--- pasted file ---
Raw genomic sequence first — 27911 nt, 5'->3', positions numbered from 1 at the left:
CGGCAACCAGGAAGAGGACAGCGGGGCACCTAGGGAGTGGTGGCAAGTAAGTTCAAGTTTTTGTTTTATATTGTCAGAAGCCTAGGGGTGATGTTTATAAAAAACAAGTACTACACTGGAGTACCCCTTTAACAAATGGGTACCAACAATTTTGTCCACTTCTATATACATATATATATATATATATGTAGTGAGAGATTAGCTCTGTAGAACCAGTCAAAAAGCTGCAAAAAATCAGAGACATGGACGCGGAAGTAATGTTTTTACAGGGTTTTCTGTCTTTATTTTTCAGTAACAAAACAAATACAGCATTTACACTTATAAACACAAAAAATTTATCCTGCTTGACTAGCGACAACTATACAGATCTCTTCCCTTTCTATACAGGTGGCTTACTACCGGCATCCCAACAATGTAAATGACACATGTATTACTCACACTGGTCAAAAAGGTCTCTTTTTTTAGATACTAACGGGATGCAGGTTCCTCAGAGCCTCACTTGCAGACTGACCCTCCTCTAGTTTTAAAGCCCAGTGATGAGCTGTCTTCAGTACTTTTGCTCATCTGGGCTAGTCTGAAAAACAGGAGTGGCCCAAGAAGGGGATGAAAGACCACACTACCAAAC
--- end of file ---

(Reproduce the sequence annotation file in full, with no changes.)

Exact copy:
Raw genomic sequence first — 27911 nt, 5'->3', positions numbered from 1 at the left:
CGGCAACCAGGAAGAGGACAGCGGGGCACCTAGGGAGTGGTGGCAAGTAAGTTCAAGTTTTTGTTTTATATTGTCAGAAGCCTAGGGGTGATGTTTATAAAAAACAAGTACTACACTGGAGTACCCCTTTAACAAATGGGTACCAACAATTTTGTCCACTTCTATATACATATATATATATATATATGTAGTGAGAGATTAGCTCTGTAGAACCAGTCAAAAAGCTGCAAAAAATCAGAGACATGGACGCGGAAGTAATGTTTTTACAGGGTTTTCTGTCTTTATTTTTCAGTAACAAAACAAATACAGCATTTACACTTATAAACACAAAAAATTTATCCTGCTTGACTAGCGACAACTATACAGATCTCTTCCCTTTCTATACAGGTGGCTTACTACCGGCATCCCAACAATGTAAATGACACATGTATTACTCACACTGGTCAAAAAGGTCTCTTTTTTTAGATACTAACGGGATGCAGGTTCCTCAGAGCCTCACTTGCAGACTGACCCTCCTCTAGTTTTAAAGCCCAGTGATGAGCTGTCTTCAGTACTTTTGCTCATCTGGGCTAGTCTGAAAAACAGGAGTGGCCCAAGAAGGGGATGAAAGACCACACTACCAAAC